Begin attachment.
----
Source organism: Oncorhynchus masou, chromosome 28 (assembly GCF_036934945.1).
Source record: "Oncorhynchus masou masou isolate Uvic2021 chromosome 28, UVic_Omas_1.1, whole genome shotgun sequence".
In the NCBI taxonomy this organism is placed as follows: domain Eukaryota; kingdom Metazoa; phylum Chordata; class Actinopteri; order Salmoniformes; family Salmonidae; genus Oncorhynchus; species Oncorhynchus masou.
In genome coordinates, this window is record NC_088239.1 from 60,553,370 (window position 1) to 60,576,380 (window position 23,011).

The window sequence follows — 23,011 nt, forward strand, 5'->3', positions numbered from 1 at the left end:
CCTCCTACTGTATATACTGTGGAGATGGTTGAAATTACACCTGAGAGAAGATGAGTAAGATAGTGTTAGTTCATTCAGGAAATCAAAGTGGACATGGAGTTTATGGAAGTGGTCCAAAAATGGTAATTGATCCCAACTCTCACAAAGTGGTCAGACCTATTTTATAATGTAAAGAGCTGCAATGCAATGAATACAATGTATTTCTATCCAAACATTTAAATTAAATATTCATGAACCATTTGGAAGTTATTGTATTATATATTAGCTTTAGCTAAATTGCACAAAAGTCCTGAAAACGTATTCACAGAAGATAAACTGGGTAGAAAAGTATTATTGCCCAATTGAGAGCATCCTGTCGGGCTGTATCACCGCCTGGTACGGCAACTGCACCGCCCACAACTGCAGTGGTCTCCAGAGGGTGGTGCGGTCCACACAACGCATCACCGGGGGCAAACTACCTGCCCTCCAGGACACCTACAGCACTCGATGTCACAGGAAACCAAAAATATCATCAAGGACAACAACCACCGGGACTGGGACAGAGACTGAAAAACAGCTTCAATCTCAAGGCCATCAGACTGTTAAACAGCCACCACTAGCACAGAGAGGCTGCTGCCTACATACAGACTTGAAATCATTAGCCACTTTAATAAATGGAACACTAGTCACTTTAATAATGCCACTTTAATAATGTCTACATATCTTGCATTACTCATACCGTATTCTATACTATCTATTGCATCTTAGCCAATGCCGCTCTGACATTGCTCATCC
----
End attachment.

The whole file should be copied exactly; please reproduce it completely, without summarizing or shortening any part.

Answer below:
Source organism: Oncorhynchus masou, chromosome 28 (assembly GCF_036934945.1).
Source record: "Oncorhynchus masou masou isolate Uvic2021 chromosome 28, UVic_Omas_1.1, whole genome shotgun sequence".
In the NCBI taxonomy this organism is placed as follows: domain Eukaryota; kingdom Metazoa; phylum Chordata; class Actinopteri; order Salmoniformes; family Salmonidae; genus Oncorhynchus; species Oncorhynchus masou.
In genome coordinates, this window is record NC_088239.1 from 60,553,370 (window position 1) to 60,576,380 (window position 23,011).

The window sequence follows — 23,011 nt, forward strand, 5'->3', positions numbered from 1 at the left end:
CCTCCTACTGTATATACTGTGGAGATGGTTGAAATTACACCTGAGAGAAGATGAGTAAGATAGTGTTAGTTCATTCAGGAAATCAAAGTGGACATGGAGTTTATGGAAGTGGTCCAAAAATGGTAATTGATCCCAACTCTCACAAAGTGGTCAGACCTATTTTATAATGTAAAGAGCTGCAATGCAATGAATACAATGTATTTCTATCCAAACATTTAAATTAAATATTCATGAACCATTTGGAAGTTATTGTATTATATATTAGCTTTAGCTAAATTGCACAAAAGTCCTGAAAACGTATTCACAGAAGATAAACTGGGTAGAAAAGTATTATTGCCCAATTGAGAGCATCCTGTCGGGCTGTATCACCGCCTGGTACGGCAACTGCACCGCCCACAACTGCAGTGGTCTCCAGAGGGTGGTGCGGTCCACACAACGCATCACCGGGGGCAAACTACCTGCCCTCCAGGACACCTACAGCACTCGATGTCACAGGAAACCAAAAATATCATCAAGGACAACAACCACCGGGACTGGGACAGAGACTGAAAAACAGCTTCAATCTCAAGGCCATCAGACTGTTAAACAGCCACCACTAGCACAGAGAGGCTGCTGCCTACATACAGACTTGAAATCATTAGCCACTTTAATAAATGGAACACTAGTCACTTTAATAATGCCACTTTAATAATGTCTACATATCTTGCATTACTCATACCGTATTCTATACTATCTATTGCATCTTAGCCAATGCCGCTCTGACATTGCTCATCC